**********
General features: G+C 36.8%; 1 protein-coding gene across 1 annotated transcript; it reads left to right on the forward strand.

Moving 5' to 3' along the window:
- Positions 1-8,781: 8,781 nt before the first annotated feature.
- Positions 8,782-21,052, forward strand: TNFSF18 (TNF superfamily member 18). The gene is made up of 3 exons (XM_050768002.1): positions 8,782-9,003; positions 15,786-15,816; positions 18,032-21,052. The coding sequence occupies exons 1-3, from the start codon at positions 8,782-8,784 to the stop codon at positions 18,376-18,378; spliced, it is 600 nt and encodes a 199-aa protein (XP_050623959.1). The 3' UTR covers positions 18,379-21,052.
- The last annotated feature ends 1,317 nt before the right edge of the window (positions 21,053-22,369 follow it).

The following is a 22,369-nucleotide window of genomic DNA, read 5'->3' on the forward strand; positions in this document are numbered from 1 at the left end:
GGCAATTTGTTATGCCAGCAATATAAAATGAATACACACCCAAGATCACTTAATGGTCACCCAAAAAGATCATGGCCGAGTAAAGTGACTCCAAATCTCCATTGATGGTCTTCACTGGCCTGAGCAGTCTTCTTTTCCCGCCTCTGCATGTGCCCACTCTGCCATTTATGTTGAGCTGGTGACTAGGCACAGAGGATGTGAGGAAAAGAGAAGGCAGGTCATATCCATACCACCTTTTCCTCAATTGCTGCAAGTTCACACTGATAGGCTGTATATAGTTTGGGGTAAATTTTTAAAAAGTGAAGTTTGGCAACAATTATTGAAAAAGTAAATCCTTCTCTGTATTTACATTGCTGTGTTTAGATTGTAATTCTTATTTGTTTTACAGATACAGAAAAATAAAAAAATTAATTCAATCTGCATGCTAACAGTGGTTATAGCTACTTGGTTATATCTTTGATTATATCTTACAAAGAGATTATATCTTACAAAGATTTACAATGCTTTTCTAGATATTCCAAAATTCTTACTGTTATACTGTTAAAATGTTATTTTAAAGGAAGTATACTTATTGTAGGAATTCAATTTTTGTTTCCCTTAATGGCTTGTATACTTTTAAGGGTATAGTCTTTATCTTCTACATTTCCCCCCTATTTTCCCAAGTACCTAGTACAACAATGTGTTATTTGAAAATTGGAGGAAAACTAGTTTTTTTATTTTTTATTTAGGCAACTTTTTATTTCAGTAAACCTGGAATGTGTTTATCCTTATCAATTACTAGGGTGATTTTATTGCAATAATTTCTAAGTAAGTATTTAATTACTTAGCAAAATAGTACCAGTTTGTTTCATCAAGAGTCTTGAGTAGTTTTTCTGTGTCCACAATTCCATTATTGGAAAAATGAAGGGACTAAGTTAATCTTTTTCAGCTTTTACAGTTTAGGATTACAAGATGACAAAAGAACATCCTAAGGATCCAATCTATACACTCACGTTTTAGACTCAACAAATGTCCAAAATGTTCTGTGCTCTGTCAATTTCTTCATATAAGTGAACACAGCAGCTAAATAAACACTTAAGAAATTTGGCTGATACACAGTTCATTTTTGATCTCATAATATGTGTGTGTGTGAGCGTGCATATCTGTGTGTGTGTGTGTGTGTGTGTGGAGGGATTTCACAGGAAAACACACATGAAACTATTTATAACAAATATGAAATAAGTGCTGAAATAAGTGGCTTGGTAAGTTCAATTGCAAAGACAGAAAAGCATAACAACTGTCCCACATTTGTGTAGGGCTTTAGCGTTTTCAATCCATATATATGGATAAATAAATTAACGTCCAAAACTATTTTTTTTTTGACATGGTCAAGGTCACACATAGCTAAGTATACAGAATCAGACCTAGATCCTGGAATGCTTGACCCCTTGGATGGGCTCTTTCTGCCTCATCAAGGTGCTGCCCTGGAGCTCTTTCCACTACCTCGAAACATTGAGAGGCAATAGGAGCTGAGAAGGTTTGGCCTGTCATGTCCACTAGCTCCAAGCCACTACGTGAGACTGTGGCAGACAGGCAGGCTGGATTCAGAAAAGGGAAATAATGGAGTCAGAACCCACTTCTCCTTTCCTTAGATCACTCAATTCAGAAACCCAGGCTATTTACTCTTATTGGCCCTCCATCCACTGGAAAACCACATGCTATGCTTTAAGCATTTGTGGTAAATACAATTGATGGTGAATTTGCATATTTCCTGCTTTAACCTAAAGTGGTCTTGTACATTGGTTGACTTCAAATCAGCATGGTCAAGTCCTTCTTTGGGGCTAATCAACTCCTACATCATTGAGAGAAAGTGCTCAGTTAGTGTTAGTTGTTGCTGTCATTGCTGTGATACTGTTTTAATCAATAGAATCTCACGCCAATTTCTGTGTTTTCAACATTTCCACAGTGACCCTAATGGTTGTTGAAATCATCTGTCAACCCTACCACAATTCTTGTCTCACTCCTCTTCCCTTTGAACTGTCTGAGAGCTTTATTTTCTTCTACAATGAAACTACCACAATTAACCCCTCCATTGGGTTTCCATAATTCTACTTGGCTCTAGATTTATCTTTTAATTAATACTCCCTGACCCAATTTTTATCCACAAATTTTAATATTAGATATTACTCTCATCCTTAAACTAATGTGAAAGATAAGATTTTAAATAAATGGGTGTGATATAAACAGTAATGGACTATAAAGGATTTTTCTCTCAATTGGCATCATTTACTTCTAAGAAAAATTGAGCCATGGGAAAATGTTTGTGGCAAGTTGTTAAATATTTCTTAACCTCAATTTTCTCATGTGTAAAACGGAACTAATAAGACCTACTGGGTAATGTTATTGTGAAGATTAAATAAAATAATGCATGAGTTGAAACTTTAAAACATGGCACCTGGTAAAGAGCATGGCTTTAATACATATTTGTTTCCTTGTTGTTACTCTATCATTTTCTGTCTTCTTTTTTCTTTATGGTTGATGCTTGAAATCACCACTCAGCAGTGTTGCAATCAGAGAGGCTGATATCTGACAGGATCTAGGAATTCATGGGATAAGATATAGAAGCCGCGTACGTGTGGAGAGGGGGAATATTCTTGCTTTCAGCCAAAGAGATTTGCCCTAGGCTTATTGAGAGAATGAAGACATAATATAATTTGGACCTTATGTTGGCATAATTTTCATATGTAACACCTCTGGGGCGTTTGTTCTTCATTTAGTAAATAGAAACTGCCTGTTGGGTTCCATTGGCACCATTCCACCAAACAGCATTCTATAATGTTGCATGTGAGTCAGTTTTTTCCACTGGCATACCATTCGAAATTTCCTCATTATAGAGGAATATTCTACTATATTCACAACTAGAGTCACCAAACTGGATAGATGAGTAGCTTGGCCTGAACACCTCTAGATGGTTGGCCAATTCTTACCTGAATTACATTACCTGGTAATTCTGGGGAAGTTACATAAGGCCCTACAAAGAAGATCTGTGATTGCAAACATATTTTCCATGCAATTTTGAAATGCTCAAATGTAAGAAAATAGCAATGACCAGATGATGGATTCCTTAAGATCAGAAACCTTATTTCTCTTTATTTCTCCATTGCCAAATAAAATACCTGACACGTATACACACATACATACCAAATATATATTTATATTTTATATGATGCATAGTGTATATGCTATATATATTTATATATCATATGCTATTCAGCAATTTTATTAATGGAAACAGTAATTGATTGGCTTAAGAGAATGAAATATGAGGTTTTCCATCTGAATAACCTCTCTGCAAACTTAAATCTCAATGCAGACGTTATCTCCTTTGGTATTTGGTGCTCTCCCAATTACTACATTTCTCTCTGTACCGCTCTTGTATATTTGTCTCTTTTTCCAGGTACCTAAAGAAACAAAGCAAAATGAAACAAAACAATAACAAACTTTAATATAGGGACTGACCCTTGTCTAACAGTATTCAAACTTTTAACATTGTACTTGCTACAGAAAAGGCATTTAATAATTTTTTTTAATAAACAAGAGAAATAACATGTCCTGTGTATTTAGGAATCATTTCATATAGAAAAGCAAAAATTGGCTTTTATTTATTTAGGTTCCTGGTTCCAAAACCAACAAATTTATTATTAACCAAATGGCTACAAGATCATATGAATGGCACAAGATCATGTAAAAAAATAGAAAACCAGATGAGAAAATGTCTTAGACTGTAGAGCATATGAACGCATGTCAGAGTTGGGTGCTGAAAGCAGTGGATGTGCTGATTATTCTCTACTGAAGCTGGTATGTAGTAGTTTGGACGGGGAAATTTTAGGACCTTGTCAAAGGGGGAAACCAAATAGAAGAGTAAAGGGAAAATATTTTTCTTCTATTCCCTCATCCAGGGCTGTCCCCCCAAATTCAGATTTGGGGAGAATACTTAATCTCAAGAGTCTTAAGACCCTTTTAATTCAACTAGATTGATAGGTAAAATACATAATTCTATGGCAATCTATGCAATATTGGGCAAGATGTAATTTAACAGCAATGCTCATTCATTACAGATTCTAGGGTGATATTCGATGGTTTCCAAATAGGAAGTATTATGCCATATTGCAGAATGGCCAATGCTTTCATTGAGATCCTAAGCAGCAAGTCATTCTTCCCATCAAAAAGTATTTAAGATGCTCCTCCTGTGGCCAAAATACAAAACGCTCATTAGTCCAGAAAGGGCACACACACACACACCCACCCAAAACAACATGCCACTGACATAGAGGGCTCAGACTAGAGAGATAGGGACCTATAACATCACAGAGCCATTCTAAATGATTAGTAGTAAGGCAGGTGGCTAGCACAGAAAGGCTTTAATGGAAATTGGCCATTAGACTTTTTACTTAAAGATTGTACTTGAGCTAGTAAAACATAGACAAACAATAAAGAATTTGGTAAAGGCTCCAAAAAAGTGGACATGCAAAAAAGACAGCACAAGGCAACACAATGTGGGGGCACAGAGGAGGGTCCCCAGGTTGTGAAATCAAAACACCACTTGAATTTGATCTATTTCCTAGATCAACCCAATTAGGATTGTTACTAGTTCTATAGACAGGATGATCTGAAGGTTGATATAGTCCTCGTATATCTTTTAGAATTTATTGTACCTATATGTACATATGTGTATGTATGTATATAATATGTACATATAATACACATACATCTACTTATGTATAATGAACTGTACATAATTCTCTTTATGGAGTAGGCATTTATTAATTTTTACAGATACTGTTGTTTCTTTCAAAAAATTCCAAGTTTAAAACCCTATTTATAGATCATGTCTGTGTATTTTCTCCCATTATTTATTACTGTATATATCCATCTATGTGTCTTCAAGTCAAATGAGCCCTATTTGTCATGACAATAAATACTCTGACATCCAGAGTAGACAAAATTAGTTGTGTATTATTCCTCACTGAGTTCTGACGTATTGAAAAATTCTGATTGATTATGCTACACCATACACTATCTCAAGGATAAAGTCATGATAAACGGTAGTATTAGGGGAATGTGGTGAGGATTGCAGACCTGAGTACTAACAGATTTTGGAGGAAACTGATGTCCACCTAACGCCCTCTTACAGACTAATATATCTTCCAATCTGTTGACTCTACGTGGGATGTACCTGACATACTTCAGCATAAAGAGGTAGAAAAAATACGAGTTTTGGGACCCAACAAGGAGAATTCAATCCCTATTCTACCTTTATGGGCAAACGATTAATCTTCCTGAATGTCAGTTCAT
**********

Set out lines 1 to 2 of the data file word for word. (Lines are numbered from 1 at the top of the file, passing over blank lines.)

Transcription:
General features: G+C 36.8%; 1 protein-coding gene across 1 annotated transcript; it reads left to right on the forward strand.

Moving 5' to 3' along the window: